I am often asked how I moved past being in the weeds of mental illness. How did I learn to cope with the unpleasant memories and symptoms? Coping and ultimately being able to strongly manage and mitigate my mental illness largely revolved around how I handled two key questions.
- Do I accept my mental illness reality?
- If I do accept it, what do I do about it?
For anybody who fights mental illness, getting healthier and happier can largely be determined by how these two questions are handled.
Accepting Your Reality
Mental illness is not pleasant. Oftentimes, the experiences many are left to make sense of are traumatic. It would be a plain untruth to state anything else. What, however, can make the difference is whether the affected allows the experiences and symptoms to eat away at them. Do they accept that these experiences – whether traumatic or simply unpleasant and discouraging – happened? Are they at peace with mental illness being their reality?
This is not to say that one shouldn’t be angry about the situation or what has happened. Pretending the anger isn’t there is just that: pretending. However, if one cannot come to peace with their mental illness reality, they risk becoming consumed by anger.
Consuming anger can aid in reinforcing the stigma which society pushes on those with mental illness. I am referring to the stigma which says that having a mental illness is a sickness that, unlike any other sickness, somehow makes one a lesser person. Speaking to those with mental illness: since this stigma is remarkably incompatible with the truth, don’t let it become your truth. Accept the reality that you have an illness, a mental one. Reject society’s stigma.
What You Do About It
If you reach the difficult point of accepting your mental illness, you must then address what to do about that reality. For me, once I accepted my reality, what I did about it is I made it my purpose to be a mental health advocate, to take my rotten situation and see what I can do to better the realities of others. Further, I wanted society to get a little bit more informed about the truths of mental health, and I wanted those with mental illness to feel a little bit less alone.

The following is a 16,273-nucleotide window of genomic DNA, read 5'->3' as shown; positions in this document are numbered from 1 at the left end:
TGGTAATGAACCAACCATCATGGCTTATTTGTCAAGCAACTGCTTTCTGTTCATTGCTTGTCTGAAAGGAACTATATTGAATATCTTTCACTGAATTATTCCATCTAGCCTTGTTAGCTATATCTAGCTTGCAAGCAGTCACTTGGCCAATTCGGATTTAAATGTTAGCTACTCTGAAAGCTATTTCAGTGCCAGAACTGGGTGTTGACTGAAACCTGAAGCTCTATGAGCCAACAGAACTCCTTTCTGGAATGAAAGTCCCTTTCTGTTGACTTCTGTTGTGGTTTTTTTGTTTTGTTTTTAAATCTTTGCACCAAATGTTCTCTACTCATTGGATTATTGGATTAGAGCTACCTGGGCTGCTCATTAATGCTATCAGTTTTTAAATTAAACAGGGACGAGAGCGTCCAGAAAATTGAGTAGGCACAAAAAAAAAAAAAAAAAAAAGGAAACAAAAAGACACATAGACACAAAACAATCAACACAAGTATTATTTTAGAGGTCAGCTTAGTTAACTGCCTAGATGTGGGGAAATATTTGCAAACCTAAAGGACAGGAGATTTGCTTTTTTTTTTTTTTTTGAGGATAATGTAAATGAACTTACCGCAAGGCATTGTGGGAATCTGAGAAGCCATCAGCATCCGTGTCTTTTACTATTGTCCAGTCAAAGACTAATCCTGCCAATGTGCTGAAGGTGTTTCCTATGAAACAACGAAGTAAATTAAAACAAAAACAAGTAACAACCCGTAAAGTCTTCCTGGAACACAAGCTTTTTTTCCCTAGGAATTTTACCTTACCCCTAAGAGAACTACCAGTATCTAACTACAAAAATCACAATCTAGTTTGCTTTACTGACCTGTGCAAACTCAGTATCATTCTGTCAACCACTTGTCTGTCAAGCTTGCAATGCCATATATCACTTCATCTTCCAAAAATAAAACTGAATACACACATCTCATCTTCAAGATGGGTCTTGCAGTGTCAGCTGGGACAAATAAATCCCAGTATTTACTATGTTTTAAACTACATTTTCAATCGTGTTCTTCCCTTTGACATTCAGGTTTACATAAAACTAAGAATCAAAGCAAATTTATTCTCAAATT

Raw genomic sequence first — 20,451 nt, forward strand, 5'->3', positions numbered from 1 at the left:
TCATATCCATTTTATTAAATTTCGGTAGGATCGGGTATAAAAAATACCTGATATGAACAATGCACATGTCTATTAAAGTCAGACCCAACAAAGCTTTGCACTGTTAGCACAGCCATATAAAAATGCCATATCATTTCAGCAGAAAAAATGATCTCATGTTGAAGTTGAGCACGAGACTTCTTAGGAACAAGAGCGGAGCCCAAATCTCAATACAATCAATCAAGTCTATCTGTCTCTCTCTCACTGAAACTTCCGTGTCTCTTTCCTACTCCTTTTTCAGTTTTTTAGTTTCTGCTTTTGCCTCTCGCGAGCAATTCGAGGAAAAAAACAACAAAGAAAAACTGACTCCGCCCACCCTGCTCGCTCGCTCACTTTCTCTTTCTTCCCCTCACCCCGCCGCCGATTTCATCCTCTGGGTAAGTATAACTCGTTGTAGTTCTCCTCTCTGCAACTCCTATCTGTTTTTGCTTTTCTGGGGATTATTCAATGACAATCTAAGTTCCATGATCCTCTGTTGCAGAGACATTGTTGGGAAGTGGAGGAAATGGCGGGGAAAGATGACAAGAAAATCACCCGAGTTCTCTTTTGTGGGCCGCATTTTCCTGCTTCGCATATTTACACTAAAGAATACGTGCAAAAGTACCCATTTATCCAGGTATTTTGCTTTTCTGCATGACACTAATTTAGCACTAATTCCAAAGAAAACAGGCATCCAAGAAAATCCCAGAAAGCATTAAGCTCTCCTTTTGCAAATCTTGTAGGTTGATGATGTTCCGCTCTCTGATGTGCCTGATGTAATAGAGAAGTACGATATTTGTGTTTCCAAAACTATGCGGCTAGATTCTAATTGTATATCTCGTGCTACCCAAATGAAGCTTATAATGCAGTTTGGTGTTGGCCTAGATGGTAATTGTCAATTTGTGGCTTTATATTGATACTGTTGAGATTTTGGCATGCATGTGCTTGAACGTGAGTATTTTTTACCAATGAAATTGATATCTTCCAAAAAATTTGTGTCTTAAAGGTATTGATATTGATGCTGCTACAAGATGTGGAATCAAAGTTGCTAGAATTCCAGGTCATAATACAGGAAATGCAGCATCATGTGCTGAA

So, I spoke about my message, wrote about it, and generally moved to help whoever I possibly could. If anybody was willing to listen, I became willing to talk. With each Facebook message, email, or phone call I received, I felt grateful for the opportunity made possible by my experiences.
What you decide to do about your mental illness can only be determined by you. Many, for example, offer their important mental health perspectives by contributing articles, whether under their name or anonymously, to advocacy organizations such as Refuat Hanefesh. Some choose to live their lives as anybody who isn’t managing a sickness would. With each paycheck received, general accomplishment, or family achievement – they are not letting their mental illness or the stigma win. There are countless ways to take the tough experiences and symptoms of your mental illness and do something with them.
It’s Time to Get Healthier
I beg you: don’t let the natural anger dominate your existence. Trust me, it’s been tried; it doesn’t work terribly well.
Yes, acceptance is hard. However, as I began to accept my reality and determined what to do about it, I got so much healthier and happier.
It’s time for you to as well get healthier and happier; it’s time to address the two questions.
Please click here to read Etan Neiman’s other editorials and pieces
Please click here to read other pieces pertaining to mental health
MAKE YOUR DIFFERENCE: CLICK HERE TO SUBMIT A PIECE TO OUR BLOG
- 13-Year-Old Brayden Harrington Just Shattered The Stuttering Stigma - August 23, 2020
- Editorial: Are Those with Mental Illness Prone to Violence? - January 26, 2020
- Editorial: Catalysts for Change – Who I’m Grateful To This Thanksgiving - November 24, 2019